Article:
Using email, though, you can make your content as long and complex as you’d like — within reason. Consequently, it will remain out of the reach of its rivals from a creative standpoint (particularly around seasonal events that ramp up competition, which is why retailers are currently hard at work building up Black Friday, even down to the subject lines).
It will be used as part of omnichannel marketing
Any ambitious business today is best served adopting a broad approach to marketing, considering any and all promotional opportunities instead of identifying one viable method and sticking to it. This is also known as omnichannel marketing — extending your marketing to cover every suitable channel through which you can gain some ground.
A great omnichannel strategy will approach content production in a very different way. Instead of assembling format-specific pieces first, it will begin with themes, then aim to create copy and materials that can be adapted and reworked to function across various platforms. And this approach must be reflected in emails, ensuring maximum effect.
Using email in omnichannel marketing involves giving emails social sharing buttons, populating them with content drawn from elsewhere to raise general interest in the brand, and using them to drive traffic to any valuable destination: there’s no reason in principle why you can’t use a promotional email to push people to your Twitter page, for instance. This will become much more popular in the coming months.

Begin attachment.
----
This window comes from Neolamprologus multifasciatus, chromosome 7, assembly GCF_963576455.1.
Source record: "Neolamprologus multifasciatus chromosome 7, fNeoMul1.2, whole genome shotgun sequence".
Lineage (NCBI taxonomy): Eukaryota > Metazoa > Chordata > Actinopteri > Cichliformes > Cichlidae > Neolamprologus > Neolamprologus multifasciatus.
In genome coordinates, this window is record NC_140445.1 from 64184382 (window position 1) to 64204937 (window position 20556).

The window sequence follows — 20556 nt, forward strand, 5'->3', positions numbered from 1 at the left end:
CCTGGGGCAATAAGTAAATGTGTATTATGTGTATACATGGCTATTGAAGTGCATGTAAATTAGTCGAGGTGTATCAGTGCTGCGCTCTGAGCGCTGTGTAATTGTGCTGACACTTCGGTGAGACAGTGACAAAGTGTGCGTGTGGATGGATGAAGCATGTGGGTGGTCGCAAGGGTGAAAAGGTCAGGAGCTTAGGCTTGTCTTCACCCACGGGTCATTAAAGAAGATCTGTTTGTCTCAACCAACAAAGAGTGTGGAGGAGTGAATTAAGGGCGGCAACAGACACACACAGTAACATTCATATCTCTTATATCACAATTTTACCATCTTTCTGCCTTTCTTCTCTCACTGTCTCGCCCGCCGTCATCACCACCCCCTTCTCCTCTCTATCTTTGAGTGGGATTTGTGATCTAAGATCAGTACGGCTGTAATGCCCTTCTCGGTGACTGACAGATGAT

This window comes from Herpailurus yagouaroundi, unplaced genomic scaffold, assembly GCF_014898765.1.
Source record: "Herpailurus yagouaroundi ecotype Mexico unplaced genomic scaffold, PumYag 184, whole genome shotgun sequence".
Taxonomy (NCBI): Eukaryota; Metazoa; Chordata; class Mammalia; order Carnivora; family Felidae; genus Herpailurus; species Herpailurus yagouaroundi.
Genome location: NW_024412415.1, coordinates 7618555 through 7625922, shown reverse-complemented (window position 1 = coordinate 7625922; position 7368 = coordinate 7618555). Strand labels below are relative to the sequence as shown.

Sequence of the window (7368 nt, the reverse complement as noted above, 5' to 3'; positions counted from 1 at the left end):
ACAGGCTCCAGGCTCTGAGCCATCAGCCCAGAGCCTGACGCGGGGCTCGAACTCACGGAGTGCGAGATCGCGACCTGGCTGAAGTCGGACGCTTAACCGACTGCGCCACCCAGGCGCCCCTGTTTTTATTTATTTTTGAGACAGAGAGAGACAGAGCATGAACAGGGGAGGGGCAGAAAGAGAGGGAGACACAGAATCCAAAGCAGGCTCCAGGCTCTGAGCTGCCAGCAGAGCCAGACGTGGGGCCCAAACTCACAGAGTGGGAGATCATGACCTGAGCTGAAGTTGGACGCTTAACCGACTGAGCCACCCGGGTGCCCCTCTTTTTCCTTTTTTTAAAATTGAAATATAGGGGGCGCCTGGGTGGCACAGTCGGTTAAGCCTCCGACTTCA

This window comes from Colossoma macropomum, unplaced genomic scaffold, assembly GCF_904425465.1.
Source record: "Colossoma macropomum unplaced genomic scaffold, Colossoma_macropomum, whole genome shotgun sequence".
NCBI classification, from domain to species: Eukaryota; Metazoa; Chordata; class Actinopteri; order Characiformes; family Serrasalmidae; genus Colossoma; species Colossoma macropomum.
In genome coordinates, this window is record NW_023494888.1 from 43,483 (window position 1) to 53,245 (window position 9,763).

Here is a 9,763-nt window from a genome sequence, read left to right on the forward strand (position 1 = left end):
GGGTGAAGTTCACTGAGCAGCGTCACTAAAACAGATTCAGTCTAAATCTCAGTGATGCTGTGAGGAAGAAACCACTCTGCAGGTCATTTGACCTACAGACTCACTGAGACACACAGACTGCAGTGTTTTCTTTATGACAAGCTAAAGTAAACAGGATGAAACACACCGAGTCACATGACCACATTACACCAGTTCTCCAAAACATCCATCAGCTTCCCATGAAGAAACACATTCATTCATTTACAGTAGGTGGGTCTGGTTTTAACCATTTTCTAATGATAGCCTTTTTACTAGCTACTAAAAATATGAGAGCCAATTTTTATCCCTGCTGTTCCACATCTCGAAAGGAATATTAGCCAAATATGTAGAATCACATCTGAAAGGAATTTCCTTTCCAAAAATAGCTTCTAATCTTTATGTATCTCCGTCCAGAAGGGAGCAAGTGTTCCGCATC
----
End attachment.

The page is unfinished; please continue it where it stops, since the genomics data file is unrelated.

It will still be adapting to the post-GDPR world
Following the implementation of the General Data Protection Regulation (GDPR) earlier this year, EU businesses must now meet much stricter requirements to operate their email marketing campaigns, but the pressure is also on businesses elsewhere in the world to conform to similar standards. This is making life somewhat trickier for email marketers, but also reducing spam that can make people less likely to click on legitimately-valuable emails.
We’re currently seeing companies try to get up to speed with the new expectations. I won’t go into a breakdown of what GDPR requires (you can find one here), but it essentially tasks businesses with anonymizing their customer data, justifying their use of it, and requiring consent before contacting people. This caused a huge wave of eager consent emails to hit inboxes, and has left everyone rather more cautious about what they can achieve with their mailing lists.